In anticipation of an Archery Elk hunt this year, I had a chance to test out the “Burt Coyote Lumenok.” I was not planning on hunting with them because I didn’t want to adjust my bow with only a few days to go until the hunt started. I was already dialed in and didn’t want to take any chances. However, those plans went out the window one evening as I was practicing as the sun was going down. I was shooting 30 yards and under and decided to put a Lumenok on to see how it worked. Needles to say I had them in my quiver while I chased bugling bulls a few days later. Here’s what I found: (Ratings are based out of 10 possible points)
Overall Rating: 9/10
Function: 9. The Lumenoks were easy to use. I was shooting Gold Tip Hunter XT 5575 arrows. Installation was as simple as removing my other knock and pushing the Lumenok into place until the knock lit. Then gently pulling the knock back to where the light turned off. I shot the Lumenoks several dozen times in the limited amount of practice time I had using them and never had a failure. They were especially fun to shoot as the evening light was fading. The arrow path could easily be seen, and it was easy to see where I hit from upwards of 60 yards away.
Design: 10. Lumenoks come in red, green, and a new man favorite; hot pink. They are made in different models ranging from 24 – 30.6 grains in weight. They do not require any special tools, or even any glue to install. They will fit most arrows without any modification. These knocks are designed to also help with arrow and game retrieval depending whether the arrow passes through, or stays with an animal.
Their innovative design uses the conductive qualities of the arrow to close a circuit, causing the light to turn on. Store your arrows with the knocks pulled pack, just far enough that the small wires don’t make contact with the arrow itself. When you are ready to shoot, put the arrow on your string, pull back, and release. Upon release the knock is forced forward – closing the circuit and turning the light on as the arrow flies towards your target. This design is very cool, and they are more fun to shoot than I thought they would be.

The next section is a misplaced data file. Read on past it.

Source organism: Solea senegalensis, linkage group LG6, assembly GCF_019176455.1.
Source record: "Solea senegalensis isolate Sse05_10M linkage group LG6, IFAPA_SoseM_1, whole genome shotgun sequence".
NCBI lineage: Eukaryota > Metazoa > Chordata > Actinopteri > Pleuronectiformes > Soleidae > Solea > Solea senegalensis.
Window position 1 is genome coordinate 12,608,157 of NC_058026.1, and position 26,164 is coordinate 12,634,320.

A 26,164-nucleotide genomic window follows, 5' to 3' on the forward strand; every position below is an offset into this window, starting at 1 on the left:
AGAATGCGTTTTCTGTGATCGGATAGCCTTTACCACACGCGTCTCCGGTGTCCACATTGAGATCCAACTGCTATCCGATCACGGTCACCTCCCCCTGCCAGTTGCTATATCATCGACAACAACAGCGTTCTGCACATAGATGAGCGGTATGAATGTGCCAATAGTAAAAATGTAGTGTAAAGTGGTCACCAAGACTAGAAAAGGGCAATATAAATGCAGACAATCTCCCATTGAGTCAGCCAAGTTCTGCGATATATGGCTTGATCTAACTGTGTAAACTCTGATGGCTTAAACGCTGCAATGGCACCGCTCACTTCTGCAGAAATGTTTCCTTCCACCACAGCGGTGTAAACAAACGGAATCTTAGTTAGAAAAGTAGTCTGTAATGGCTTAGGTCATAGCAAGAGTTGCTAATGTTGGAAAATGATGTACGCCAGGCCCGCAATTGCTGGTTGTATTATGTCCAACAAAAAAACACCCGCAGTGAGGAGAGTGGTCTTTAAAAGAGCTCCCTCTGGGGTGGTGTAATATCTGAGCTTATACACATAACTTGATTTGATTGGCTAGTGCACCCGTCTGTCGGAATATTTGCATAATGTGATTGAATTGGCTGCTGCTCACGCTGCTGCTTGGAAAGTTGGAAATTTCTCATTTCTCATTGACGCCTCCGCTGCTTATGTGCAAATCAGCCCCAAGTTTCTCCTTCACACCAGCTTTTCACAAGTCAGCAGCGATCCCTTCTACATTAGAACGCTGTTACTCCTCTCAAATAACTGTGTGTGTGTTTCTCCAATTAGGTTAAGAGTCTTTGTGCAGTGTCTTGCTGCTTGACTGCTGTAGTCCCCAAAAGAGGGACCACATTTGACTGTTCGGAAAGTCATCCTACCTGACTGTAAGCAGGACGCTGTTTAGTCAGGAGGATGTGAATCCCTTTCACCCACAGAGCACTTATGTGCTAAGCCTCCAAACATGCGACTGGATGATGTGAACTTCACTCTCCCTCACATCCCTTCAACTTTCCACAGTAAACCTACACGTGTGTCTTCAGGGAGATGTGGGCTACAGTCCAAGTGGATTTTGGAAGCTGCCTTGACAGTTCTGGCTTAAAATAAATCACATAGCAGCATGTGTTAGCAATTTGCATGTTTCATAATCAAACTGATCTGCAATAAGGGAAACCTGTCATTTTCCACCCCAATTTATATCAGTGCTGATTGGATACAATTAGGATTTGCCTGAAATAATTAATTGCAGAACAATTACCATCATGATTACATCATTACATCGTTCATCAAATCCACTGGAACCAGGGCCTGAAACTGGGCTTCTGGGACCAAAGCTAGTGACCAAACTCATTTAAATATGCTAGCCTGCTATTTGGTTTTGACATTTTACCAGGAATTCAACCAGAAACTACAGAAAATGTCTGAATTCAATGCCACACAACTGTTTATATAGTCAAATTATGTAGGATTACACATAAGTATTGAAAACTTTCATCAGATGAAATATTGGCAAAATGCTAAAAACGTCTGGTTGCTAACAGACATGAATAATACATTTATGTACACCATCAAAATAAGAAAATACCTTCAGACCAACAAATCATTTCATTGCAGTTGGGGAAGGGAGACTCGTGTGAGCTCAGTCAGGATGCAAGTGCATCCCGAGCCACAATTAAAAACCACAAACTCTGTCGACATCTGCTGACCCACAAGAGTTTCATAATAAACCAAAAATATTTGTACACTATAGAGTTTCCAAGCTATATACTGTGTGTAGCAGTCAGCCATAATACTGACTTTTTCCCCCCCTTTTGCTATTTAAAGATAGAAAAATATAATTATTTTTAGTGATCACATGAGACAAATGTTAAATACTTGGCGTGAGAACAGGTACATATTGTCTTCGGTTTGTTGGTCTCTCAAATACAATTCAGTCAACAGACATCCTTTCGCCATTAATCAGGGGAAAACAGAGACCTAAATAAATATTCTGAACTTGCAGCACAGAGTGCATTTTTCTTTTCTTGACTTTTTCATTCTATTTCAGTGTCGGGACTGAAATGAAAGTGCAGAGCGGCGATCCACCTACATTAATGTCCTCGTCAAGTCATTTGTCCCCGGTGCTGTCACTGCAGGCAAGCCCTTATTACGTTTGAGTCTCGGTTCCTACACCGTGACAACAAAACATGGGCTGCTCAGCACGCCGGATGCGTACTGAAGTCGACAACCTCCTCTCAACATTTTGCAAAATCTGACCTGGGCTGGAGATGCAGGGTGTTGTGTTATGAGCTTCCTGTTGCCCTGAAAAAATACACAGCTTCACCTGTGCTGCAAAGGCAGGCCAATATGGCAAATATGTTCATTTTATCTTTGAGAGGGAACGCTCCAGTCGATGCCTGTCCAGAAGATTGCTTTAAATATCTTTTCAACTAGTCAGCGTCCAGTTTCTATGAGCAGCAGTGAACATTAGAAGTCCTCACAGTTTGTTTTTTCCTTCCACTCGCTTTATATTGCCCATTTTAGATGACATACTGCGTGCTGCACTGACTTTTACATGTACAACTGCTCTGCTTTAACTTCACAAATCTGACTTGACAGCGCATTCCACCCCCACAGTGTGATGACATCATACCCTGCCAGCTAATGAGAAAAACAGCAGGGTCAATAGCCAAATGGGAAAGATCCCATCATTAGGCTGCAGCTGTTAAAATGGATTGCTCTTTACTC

Quality: 10. As far as knocks are concerned these seemed great. Battery life is boasted at 40 hours. And they should be re-usable as long as they don’t break on impact. In dozens of test fires, I had zero failures – and the knock stayed lit in the target until I removed the arrow and turned off the light by sliding the knock back until the small wires were not touching the arrow. I did not shoot any errant arrows that struck hard objects and would be interested to see the results.
Price: 7. I wish they were a bit less expensive. While these are an innovative item: they do run close to $10 per knock. That is more than my arrows and broadheads. However, they do have electronic parts and batteries included which do increase manufacturing costs. There are other lighted knocks on the market, but their prices are very similar. Luckily these knocks shoot groups with my other knocks and I will have a couple in the quiver for shots in low light.
For more information visit: www.lumenok.net, or follow them on facebook.
Those things are Awesome, I can’t wait to get me some. Light up and is easy to use ,my kind of product. I hunt http://www.peartreegameranch.com for deer. I will start shooting at night, just to see those things light up, Awesome. Target practice at night, can’t wait.
I used to shoot these but had several failures when the circuit wasn’t closed by shooting the arrow. I switched over to NockTurnal and love them. Give them a look. I found out they’ll stay lighted for a couple days when the owner of a shop I frequent fired one off and left it in the target til it died.
The nock on this model always stays seated and the inertia of the arrow throws the switch, which you can turn off when you pick up your arrow.
Jack, thanks for the comment. I’ll have to check out the NockTurnals. I have yet to have a failure with my Lumenoks though.